<RX 1.1.1> refers to Gen. 1:1 <RX 1.1.3-4> refers to Gen. 1:3-4 <RX 1.1.3+1> refers to Gen 1:3-4 The q attribute is optional and can be used to denote the quote character, e.g. <RX 1.1.1 q=a> <RX 1.1.3-4 q=b> If the q attribute is present, then instead of the usual numbers for the xrefs (1, 2, 3) the quote characters will appear instead (a, b, etc) <a href=url>.</a>: general type links: the url can contain the following (complete this): (pattern compiled: 'tw://((bible|cmt|dct|bk|book|map|media)\.)?([^#\?]+)(\?)?([^#]*)(#)?(.*?)') [strong]: for current strong module [morph]: for current morph module The following can be added: _IGNORE_: to denote this as non-Bible text _NOLINK_: to avoid a link popup=[0,1,2]: to specify if content should appear in popup when mouse hovers t=<topic_id>: the topic-id of the module it refers to. (Give many examples here) <NB toggle=footnotes|xrefs|cmts|strong|morph|[single-character]><Nb>: non-Bible text (ver. 3.0.0.671+). This tag is used to mark some text in the verse as NOT belonging to the Bible (like notes). This is very useful when you create custom links inline the text and you dont want the linked text (e.g. a number) to be counted as Bible text. The toggle parameter (optional) can take 6 values: footnotes, xrefs, cmts, strong, morph or a single character (e.g. NB toggle=e>). This parameter allows the text between to be toggled (shown/hidden) along with the footnotes or xrefs or commentary links. This is very usefule and the choice is up to the module-maker. I believe the footnotes is most useful, if these are links to a commentary or another resource. IMPORTANT: if the text between the NBNb tags contains links, then the |_IGNORE_ directive should be appended to the href of the link. If this is not done, highlighting will not work properly. Example of usage of NB with a verse rule:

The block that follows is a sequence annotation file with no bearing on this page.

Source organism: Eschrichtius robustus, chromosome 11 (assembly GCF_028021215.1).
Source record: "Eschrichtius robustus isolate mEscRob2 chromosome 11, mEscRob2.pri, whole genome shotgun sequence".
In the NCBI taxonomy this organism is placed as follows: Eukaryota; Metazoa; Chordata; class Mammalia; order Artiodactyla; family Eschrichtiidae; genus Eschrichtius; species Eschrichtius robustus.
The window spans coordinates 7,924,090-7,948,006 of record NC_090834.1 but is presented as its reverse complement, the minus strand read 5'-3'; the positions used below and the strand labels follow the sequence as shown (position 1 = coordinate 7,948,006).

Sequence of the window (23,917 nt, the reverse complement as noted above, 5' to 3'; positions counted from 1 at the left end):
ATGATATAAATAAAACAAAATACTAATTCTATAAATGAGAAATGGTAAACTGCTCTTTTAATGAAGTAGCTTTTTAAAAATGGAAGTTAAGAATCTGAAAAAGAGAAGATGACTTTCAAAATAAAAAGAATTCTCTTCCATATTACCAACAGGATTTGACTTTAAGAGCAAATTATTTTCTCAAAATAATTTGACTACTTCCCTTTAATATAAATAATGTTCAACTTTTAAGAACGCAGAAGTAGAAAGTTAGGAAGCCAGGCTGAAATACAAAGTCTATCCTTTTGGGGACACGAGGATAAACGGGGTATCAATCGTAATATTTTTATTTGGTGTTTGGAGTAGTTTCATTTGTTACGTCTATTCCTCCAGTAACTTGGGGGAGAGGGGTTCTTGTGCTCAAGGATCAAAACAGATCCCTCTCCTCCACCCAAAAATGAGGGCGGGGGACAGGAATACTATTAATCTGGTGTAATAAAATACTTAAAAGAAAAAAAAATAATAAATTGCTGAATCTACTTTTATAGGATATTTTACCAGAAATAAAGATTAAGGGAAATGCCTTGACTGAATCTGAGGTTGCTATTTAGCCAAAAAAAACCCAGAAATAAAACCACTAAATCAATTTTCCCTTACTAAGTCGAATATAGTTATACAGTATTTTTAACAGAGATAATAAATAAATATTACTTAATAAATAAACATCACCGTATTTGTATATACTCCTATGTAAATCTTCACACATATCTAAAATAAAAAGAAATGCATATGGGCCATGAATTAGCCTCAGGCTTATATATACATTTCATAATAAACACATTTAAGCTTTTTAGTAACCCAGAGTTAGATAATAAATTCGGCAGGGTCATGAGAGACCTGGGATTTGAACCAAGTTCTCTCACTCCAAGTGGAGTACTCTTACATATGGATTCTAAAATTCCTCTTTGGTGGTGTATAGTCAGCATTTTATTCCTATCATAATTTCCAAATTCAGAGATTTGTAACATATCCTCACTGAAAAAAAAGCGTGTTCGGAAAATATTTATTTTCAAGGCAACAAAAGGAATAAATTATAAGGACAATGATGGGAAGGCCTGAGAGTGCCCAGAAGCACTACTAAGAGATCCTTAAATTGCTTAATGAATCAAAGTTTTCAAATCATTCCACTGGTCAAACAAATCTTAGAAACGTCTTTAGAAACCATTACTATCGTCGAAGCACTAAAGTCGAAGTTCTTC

verse.rule="<N\s+(.+?)\s*>" "<NB toggle=footnotes><a href=tw://cmt.netnotes?t=[vref]#a$1| _IGNORE_><font color=blue><sup>$1</sup></font></a><Nb>"

This allows tags in the form: <N 1> in the text that are displayed as foonotes and link to a commentary. Notice the _IGNORE_ directive within the href. Notice also the [vref] that is parsed in the verse rule. The NB tag should not be used directly within the text, but is designed to be used as a verse rule for replacing tag that contain all text within the tag (e.g. tags like <N xyz> and NOT tags like <N>xyz</N>). If you use it like that, the highlighting of search results will be incorrect. Notice that Text between NB tags is NOT searchable. Concerning the keys: since many of the keys are already used for several options in TW, its good to be careful when you use a key for the toggle parameter. At the moment of writing, unassigned keys are (not exclusively): a b e g i k v y z, r <ST toggle=footnotes|xrefs|cmts|[single-character]> <St>: Switchable text: this tag is similar to the <NB> (see above)tag and it can be used to have some text (which is considered part of the Bible text, e.g. it is searchable, it can be highlighted, etc) that can be switched on/off with a key. How to create links: examples You will need to edit manually the .ont file. These are plain text files (either ansii or utf8). You will need to just enter the links directly in the text. 1. To create a link to a web-page, just use the standard html notation: <a href=[target]></a>. For example, to add a link to the home page of The Word, just enter: <a href=http://www.theword.gr>...</a>. You can use as a link text any part of the Bible iteself, or you can use your own text, for example: <a href=http://www.theword.gr>CLICK HERE</a>. Of course, you could format your link text (for example blue superscript font), for example: <a href=http://www.theword.gr><font color=blue><sup>CLICK HERE</sup></font></a>. 2. The same technique applies if you want to make a link to a non-Bible resource (e.g. dictionary, commentary, etc). The only thing you should change is the url target. The exact pattern supported is given by the regular expression : 'tw://((bible|cmt|dct|bk|book|map|media)\.)? ([^#\?]+)(\?)?([^#]*)(#)?(.*?)'. Because this seems complicated, I will give some examples. 3. To create a link to the Websters dictionary to the topic Aaronic, the target should be: tw://webster.dct?t=Aaronic Notice that webster.dct is just the filename of the dictionary without the .twm extension. In general, each module is either identified by its filename (without the .twm extension) or by the entry id in the config table (the id takes precedence of course). The t= parameter indicates which topic you are interested in. The t parameter is the complete topic subject. There is the